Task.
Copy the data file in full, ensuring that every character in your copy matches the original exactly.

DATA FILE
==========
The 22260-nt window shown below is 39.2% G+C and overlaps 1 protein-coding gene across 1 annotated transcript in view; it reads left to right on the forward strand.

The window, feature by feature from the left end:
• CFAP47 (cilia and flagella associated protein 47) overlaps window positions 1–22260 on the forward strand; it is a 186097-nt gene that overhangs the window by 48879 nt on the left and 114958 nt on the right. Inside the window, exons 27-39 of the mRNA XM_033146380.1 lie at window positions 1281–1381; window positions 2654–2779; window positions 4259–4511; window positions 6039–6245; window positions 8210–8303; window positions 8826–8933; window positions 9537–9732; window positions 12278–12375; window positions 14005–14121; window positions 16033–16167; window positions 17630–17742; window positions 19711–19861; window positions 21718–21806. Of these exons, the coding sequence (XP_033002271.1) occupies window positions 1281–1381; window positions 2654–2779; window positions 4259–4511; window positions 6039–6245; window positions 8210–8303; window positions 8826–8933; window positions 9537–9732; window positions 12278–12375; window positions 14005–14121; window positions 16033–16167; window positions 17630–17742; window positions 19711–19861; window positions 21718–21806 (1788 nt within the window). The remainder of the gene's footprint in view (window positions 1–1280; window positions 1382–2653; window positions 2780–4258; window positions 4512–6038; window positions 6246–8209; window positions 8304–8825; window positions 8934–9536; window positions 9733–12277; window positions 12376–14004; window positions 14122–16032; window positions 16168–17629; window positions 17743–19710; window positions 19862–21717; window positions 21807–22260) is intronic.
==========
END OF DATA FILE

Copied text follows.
The 22260-nt window shown below is 39.2% G+C and overlaps 1 protein-coding gene across 1 annotated transcript in view; it reads left to right on the forward strand.

The window, feature by feature from the left end:
• CFAP47 (cilia and flagella associated protein 47) overlaps window positions 1–22260 on the forward strand; it is a 186097-nt gene that overhangs the window by 48879 nt on the left and 114958 nt on the right. Inside the window, exons 27-39 of the mRNA XM_033146380.1 lie at window positions 1281–1381; window positions 2654–2779; window positions 4259–4511; window positions 6039–6245; window positions 8210–8303; window positions 8826–8933; window positions 9537–9732; window positions 12278–12375; window positions 14005–14121; window positions 16033–16167; window positions 17630–17742; window positions 19711–19861; window positions 21718–21806. Of these exons, the coding sequence (XP_033002271.1) occupies window positions 1281–1381; window positions 2654–2779; window positions 4259–4511; window positions 6039–6245; window positions 8210–8303; window positions 8826–8933; window positions 9537–9732; window positions 12278–12375; window positions 14005–14121; window positions 16033–16167; window positions 17630–17742; window positions 19711–19861; window positions 21718–21806 (1788 nt within the window). The remainder of the gene's footprint in view (window positions 1–1280; window positions 1382–2653; window positions 2780–4258; window positions 4512–6038; window positions 6246–8209; window positions 8304–8825; window positions 8934–9536; window positions 9733–12277; window positions 12376–14004; window positions 14122–16032; window positions 16168–17629; window positions 17743–19710; window positions 19862–21717; window positions 21807–22260) is intronic.